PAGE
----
Song: "Did I Remember (To Tell You I Adore You)"
Film: Suzy
Performers: Jean Harlowe and Cary Grant

I feel like it is important not necessarily to judge the song on quality, but its context within the film. While it will be a little harder for these older films, I do my best to find video clips of the song as it is featured. In this case, it gets a little challenging because the first half of the song is done with people talking and it is a little distracting. However, as the song goes on, its intentions are well known and it becomes a far more interesting look at two dueling vocalist who are expressing themselves to disinterested parties. It is a decent enough song, but I feel like I am more enamored by the gimmick of how it was performed than the actual song, which is fine. Maybe without he talking, I would judge it differently.

Song: "A Melody from the Sky"
Film: The Trail of the Lonesome Pine
Performers: Fuzzy Knight and Henry Fonda (whistling)

Ladies and gentlemen, our first whistling Oscar nominee for Henry Fonda. He manages to make the most of a song that doesn't work out of context. If there's one unfortunate theme in this year's nominees, it's that there's a lot of unmemorable short songs. This one sounds fine, but compared to most of the other ones on here, it's only success comes in its ability to put whistling to the end of the song. I like it, but it is probably my least favorite of the nominees, even though it does have a nice melody and has a nice aura.

The Winner

Song: "The Way You Look Tonight"
Film: Swing Time
Performers: Fred Astaire and Ginger Rogers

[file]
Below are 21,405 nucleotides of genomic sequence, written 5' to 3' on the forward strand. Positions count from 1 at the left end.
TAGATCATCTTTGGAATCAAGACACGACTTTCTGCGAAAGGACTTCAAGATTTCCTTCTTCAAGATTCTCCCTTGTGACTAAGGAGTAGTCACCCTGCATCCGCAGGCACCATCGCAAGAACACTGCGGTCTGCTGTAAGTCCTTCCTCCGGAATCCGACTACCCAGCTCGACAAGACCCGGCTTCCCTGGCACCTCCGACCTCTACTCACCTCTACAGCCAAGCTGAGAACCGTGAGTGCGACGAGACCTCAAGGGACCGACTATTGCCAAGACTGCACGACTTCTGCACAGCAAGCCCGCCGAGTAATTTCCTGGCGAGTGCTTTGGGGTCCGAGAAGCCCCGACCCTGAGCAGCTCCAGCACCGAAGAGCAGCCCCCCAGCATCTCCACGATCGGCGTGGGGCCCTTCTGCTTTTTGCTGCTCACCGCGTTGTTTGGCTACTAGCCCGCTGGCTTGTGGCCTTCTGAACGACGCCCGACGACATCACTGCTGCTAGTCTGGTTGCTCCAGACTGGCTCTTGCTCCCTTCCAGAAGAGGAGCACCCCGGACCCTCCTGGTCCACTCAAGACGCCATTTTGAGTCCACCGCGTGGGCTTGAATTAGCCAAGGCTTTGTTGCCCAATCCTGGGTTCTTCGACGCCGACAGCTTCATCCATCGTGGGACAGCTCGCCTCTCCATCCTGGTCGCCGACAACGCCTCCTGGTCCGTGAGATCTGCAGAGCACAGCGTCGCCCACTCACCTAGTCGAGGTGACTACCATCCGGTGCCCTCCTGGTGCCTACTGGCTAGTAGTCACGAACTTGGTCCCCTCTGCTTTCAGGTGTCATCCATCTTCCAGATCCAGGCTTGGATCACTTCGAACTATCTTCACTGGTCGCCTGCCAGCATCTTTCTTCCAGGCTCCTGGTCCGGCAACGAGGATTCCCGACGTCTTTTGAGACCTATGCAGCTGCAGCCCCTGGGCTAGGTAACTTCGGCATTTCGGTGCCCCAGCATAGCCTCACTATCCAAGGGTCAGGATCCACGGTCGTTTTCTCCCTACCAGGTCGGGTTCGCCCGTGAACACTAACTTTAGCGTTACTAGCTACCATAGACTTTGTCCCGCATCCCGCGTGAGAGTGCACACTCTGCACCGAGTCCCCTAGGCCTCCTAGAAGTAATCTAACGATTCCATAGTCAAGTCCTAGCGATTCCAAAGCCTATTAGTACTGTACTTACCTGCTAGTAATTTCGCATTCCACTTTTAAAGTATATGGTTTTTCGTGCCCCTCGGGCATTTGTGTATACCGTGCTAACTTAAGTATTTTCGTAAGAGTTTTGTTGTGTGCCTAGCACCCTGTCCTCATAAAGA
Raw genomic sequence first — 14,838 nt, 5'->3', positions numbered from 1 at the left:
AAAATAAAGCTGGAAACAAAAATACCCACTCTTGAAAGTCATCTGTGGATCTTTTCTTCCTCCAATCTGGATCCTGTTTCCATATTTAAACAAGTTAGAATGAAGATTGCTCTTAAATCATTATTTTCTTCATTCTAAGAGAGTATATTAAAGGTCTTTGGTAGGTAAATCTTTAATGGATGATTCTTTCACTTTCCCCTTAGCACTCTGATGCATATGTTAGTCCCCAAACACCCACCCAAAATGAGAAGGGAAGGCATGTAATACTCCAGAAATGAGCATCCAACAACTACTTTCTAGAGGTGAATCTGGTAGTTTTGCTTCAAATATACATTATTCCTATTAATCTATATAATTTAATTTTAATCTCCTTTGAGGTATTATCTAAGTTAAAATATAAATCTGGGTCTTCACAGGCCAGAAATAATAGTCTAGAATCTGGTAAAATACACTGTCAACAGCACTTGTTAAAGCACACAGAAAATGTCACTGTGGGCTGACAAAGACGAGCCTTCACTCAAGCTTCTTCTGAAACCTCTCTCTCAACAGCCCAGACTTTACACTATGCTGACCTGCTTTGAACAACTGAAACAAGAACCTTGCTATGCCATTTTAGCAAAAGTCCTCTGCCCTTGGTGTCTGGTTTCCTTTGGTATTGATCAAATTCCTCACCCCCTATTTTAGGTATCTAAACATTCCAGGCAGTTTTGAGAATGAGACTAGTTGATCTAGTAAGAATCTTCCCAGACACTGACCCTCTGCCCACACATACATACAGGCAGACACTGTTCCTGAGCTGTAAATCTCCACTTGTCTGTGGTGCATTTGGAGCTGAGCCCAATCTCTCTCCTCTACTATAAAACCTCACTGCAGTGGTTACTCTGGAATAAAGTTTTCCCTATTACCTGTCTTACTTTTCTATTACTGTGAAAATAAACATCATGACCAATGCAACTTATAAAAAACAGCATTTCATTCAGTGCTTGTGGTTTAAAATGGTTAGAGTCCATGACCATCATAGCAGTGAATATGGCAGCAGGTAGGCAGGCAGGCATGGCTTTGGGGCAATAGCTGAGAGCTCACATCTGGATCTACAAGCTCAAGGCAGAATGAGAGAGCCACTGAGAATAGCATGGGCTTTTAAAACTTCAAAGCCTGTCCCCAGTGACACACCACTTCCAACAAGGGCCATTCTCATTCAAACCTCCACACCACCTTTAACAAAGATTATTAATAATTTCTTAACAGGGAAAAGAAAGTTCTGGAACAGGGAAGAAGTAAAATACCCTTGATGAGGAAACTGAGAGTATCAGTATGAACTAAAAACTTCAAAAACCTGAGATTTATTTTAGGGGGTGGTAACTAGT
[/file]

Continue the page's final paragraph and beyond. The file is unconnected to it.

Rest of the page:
Proving that the world was in love with Fred Astaire and Ginger Rogers, this is their third year in a row of being nominated and second win. It makes total sense when considering that Astaire knew how to sing whether he was dancing or playing a piano riff. He is able to make the lyrics sound sweeping and more elegant than the basic framework that they have. If this year's nominees have one unfortunate trend, it is that there's a lot of romantic music that has personality, but not really any distinguishing definition. Even returning favorite Bing Crosby isn't able to have the immediacy as these two, who seem to insight romance with every pitch. This is a great song thanks to its melody.

Best Loser

A comprehensive list and ranking of the songs that were nominated but did not win. This is a list predicated on which song that was nominated I liked the best.

1. "Carioca" - Flying Down to Rio (1934)
2. "Cheek to Cheek" - Top Hat (1935)
3. "I've Got You Under My Skin" - Born to Dance (1936)

Best Best Song

A comprehensive list and ranking of the songs that won this category. 

1. "The Way You Look Tonight" - Swing Time (1936)
2. "The Continental" - The Gay Divorcee (1934)
3. "The Lullaby of Broadway" - Gold Diggers of 1935 (1935)